t lived near it, and had several other young gentlemen on the same terms.
What more could have been expected from the best of fathers! what more could children, born to the highest fortunes, have enjoyed! nor was their happiness like to be fleeting: Dorilaus was a man steady in his resolutions, had always declared an aversion to marriage, and by rejecting every overture made him on that score, had made his friends cease any farther importunities; he had besides (as has already been observed) no near relations, so that it was the opinion of most people that he would make the young Horatio heir to the greatest part of his estate, and give Louisa a portion answerable to her way of bringing up. What he intended for them, however, is uncertain, he never having declared his sentiments so far concerning them; and the strange revolutions happening afterwards in both their fortunes, preventing him from acting as it is possible he might design.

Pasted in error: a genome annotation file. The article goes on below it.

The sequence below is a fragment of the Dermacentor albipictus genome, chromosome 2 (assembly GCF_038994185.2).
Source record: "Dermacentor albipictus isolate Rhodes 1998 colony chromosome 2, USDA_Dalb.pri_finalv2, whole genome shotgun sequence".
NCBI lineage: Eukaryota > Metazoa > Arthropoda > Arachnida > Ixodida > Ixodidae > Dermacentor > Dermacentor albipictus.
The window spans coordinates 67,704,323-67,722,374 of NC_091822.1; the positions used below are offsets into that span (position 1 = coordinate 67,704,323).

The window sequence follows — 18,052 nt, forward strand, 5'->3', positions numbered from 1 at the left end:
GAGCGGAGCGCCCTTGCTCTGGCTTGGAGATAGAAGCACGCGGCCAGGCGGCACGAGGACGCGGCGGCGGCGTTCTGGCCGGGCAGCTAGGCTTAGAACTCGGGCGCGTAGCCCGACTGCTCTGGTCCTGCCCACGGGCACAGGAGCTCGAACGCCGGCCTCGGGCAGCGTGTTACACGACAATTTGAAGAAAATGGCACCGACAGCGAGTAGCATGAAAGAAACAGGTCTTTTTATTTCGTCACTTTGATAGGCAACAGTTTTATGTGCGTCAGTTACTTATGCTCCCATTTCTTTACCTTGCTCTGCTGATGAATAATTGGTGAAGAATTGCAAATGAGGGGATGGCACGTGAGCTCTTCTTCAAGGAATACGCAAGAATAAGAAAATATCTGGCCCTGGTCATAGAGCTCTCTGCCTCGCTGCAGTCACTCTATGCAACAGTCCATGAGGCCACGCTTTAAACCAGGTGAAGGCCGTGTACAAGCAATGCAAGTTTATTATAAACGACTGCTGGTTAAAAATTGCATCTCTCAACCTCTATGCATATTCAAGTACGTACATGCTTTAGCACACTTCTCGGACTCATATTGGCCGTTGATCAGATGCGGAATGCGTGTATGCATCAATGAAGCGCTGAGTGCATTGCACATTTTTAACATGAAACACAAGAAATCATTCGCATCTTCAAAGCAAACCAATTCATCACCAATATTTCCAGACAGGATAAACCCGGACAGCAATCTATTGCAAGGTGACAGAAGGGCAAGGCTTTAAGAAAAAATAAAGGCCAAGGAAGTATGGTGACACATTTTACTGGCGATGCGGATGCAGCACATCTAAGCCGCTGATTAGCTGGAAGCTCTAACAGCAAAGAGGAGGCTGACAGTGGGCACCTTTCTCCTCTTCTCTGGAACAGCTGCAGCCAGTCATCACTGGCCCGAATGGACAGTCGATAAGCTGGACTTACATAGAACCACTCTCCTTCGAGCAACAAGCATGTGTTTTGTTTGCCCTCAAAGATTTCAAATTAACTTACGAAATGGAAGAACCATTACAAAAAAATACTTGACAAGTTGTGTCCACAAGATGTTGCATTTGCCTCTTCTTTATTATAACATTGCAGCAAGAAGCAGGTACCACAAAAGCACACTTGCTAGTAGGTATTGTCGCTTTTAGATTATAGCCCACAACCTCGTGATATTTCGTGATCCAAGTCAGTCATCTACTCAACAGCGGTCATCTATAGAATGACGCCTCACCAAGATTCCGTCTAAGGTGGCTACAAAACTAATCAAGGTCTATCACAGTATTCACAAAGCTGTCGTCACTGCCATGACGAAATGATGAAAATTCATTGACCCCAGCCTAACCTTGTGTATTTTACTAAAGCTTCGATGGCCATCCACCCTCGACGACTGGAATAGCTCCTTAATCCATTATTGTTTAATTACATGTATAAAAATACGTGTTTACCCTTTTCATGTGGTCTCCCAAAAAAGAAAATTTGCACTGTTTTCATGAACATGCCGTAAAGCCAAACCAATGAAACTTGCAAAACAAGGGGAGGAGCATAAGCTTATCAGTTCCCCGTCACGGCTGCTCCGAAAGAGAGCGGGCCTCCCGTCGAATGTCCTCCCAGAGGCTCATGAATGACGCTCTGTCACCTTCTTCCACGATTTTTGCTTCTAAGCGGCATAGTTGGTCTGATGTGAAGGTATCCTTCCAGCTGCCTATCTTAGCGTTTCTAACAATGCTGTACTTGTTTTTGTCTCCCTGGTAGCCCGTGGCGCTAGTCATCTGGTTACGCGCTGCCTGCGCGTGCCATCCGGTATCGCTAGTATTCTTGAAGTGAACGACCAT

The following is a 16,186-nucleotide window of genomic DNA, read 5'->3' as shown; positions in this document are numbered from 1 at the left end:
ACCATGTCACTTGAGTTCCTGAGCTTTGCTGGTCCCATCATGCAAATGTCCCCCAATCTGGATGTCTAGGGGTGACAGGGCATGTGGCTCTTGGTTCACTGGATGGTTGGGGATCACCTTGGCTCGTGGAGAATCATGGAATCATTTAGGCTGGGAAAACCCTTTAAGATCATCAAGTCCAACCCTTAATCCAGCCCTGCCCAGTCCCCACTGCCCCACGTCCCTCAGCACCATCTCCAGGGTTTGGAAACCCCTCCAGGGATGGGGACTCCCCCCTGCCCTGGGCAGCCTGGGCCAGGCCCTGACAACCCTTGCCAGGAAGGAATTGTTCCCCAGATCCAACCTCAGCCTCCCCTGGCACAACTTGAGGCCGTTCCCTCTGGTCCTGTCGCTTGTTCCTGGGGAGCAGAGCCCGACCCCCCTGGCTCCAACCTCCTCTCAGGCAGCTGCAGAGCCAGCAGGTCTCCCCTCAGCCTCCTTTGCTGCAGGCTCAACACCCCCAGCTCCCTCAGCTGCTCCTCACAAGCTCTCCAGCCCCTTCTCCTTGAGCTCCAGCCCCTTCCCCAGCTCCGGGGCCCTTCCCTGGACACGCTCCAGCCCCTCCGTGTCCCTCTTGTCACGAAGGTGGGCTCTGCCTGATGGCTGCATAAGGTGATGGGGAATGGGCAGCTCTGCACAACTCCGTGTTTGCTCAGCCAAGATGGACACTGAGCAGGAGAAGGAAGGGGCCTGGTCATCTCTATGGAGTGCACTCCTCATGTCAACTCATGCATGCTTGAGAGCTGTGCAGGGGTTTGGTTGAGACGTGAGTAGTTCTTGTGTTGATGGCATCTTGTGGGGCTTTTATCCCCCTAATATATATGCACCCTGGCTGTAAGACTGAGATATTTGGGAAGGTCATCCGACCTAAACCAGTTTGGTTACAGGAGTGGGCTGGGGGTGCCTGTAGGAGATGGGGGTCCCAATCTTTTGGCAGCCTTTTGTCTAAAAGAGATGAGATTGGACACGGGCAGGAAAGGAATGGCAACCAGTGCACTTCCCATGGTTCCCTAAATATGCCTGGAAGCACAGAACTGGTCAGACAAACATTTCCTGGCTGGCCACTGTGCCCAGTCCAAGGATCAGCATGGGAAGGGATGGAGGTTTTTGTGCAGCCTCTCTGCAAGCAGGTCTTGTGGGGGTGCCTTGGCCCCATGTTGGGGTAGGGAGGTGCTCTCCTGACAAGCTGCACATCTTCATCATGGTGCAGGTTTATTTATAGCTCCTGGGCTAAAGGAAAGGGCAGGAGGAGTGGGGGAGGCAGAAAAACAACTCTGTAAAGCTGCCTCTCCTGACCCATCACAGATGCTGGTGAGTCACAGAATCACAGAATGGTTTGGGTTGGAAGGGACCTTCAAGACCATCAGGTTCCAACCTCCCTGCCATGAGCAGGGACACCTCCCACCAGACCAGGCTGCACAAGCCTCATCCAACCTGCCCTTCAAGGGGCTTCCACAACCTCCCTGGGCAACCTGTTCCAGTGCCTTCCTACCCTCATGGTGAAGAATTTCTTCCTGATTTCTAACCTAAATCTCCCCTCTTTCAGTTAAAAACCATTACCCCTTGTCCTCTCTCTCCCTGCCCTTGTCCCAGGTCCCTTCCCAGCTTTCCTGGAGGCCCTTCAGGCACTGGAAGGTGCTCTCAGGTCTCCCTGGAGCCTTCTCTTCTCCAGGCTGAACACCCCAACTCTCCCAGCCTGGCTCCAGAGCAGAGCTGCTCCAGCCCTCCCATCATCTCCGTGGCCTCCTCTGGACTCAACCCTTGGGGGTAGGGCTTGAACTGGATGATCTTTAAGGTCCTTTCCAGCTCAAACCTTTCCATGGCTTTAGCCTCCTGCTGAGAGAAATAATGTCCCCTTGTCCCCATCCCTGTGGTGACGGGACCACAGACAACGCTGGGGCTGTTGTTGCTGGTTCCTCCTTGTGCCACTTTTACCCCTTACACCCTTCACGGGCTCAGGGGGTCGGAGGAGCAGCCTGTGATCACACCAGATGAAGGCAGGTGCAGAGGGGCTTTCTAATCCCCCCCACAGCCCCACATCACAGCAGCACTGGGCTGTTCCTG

The education he allowed them indeed gave v